To provide additional evidence for FcR1 being responsible for enhanced growth of diatoms under iron limitation, we generated a rhodopsin gain-of-function cell line using the model T. pseudonana because it lacks rhodopsin and, similar to F. cylindrus, is part of a broadly distributed genus. T. pseudonana was selected over P. tricornutum for testing the effect of recombinant expression of FcR1 on growth of diatoms under iron limitation because it is less tolerant to iron limitation, making growth phenotyping at low iron concentrations more controllable. We cloned an untagged version of FcR1 into T. pseudonana (TpFcR1) because tagging abolished its proton-pumping activity. We then used diagnostic PCR to verify its integration and expression. The TpFcR1KI mutant grew faster under iron limitation and white light compared with the T. pseudonana wild type (P = 0.00794) and reached a higher biomass yield in stationary phase in both iron-limited and iron-replete media (P < 0.01) (Fig. 5f,g,i).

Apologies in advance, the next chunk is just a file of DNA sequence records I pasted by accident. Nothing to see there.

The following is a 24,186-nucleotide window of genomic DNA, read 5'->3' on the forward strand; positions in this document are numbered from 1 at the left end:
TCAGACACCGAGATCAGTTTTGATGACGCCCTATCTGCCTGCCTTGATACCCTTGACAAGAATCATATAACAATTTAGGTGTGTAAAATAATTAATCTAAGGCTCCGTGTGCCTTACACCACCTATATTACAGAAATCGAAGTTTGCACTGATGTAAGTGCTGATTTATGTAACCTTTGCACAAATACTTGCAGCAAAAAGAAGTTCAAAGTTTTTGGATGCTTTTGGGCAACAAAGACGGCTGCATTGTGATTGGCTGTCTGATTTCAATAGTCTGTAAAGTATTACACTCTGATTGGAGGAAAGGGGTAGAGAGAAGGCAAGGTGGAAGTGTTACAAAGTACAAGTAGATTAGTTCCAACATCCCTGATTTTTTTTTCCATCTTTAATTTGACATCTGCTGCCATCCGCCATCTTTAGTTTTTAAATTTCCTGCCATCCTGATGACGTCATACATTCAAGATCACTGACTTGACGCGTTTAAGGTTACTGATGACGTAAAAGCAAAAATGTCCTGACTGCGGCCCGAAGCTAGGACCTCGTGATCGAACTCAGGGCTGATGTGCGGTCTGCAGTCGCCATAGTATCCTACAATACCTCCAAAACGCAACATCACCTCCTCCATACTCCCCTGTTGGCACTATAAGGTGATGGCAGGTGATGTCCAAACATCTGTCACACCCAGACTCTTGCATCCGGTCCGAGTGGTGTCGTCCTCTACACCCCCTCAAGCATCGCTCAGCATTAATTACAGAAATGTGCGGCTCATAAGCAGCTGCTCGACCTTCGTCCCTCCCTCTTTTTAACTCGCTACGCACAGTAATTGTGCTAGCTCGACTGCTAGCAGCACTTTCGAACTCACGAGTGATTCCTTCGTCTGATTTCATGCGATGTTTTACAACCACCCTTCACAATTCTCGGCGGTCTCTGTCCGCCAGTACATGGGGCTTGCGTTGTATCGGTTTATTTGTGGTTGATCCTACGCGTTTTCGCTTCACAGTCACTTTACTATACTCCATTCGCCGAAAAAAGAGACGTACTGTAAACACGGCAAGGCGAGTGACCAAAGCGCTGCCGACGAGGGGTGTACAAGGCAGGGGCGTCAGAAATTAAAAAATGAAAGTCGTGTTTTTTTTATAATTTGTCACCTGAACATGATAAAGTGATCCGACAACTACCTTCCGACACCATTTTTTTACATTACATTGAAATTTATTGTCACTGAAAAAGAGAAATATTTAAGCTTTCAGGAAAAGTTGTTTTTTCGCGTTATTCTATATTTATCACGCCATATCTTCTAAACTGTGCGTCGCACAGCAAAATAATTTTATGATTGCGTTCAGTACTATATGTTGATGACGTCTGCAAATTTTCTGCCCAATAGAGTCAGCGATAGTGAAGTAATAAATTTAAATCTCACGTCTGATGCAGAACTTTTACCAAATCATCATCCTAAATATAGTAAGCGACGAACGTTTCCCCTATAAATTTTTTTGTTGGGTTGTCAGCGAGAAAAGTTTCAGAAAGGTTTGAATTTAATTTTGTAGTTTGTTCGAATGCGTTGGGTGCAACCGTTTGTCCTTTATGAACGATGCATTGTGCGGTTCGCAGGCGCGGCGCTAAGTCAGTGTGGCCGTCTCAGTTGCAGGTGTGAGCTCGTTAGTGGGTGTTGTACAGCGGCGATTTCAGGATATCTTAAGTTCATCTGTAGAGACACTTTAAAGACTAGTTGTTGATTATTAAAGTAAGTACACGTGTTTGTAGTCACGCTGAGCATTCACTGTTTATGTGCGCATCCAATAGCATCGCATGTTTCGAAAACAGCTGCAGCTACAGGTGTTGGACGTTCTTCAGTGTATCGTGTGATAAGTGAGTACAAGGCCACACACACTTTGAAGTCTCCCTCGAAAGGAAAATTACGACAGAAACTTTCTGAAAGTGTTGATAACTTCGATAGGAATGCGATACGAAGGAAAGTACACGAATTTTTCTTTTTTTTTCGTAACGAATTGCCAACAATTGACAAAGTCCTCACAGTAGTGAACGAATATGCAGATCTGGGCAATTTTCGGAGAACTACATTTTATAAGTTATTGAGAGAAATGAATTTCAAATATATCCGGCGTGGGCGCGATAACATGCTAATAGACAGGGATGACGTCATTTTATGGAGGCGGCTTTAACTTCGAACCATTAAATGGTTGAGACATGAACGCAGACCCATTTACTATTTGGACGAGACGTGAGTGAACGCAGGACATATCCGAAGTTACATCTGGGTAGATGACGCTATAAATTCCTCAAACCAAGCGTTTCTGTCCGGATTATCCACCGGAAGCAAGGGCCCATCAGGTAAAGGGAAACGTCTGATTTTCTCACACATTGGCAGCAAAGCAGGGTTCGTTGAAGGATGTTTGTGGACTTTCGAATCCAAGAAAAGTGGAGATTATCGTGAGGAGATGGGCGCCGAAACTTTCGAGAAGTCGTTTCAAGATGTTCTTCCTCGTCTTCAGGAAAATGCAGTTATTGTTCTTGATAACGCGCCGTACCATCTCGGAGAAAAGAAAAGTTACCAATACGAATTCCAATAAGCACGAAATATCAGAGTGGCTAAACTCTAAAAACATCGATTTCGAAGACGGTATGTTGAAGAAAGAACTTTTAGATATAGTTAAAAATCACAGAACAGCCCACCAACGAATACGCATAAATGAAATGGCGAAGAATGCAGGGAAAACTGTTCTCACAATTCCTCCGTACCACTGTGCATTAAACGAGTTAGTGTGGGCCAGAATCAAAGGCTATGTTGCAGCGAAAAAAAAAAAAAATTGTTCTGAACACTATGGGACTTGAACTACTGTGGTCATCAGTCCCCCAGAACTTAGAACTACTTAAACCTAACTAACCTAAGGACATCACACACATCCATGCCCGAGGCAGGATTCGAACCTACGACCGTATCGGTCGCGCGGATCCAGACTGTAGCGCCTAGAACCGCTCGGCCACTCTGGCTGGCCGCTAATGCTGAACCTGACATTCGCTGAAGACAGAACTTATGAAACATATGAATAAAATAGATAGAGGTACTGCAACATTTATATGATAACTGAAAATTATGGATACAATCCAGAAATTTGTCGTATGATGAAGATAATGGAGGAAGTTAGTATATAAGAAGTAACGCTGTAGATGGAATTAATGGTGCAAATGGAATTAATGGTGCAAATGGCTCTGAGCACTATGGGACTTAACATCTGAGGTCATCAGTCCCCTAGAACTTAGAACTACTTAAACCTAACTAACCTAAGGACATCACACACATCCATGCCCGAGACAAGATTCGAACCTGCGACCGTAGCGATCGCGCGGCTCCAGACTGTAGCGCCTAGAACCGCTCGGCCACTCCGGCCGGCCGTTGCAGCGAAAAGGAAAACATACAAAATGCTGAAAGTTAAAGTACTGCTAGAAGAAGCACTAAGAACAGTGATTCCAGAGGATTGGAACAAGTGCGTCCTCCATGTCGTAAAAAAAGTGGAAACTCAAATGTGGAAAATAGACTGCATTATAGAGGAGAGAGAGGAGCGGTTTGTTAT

Xanthorhodopsin in eukaryotic metatranscriptomes from pole-to-pole

To evaluate the potential importance of proton-pumping xanthorhodopsins in supporting algal growth in iron-limited surface oceans, we performed a multiple regression analysis of the normalized abundance of xanthorhodopsin transcripts from 82 upper-ocean eukaryotic metatranscriptomes obtained from pole to pole53,54 with the environmental variables temperature, salinity, nitrate (N), phosphate (P), silicate (Si) and iron (Fe) (Fig. 6a). Missing values for observed N, P and Si concentrations were estimated from the World Ocean Atlas55,56 on the basis of sampling date, and concentrations of dissolved Fe were estimated from recent biogeochemical modelling efforts (Fig. 6b). Overall, the highest rhodopsin transcript abundances were observed at low latitudes (40° N–40° S) (Fig. 6b), often characterized by stratified upper-ocean waters with relatively low nutrient concentrations including dissolved iron.

Fig. 6: Environmental abundance of rhodopsin transcripts in metatranscriptomes and conceptual model of the physiological role of a diatom proton pump rhodopsin.
figure 6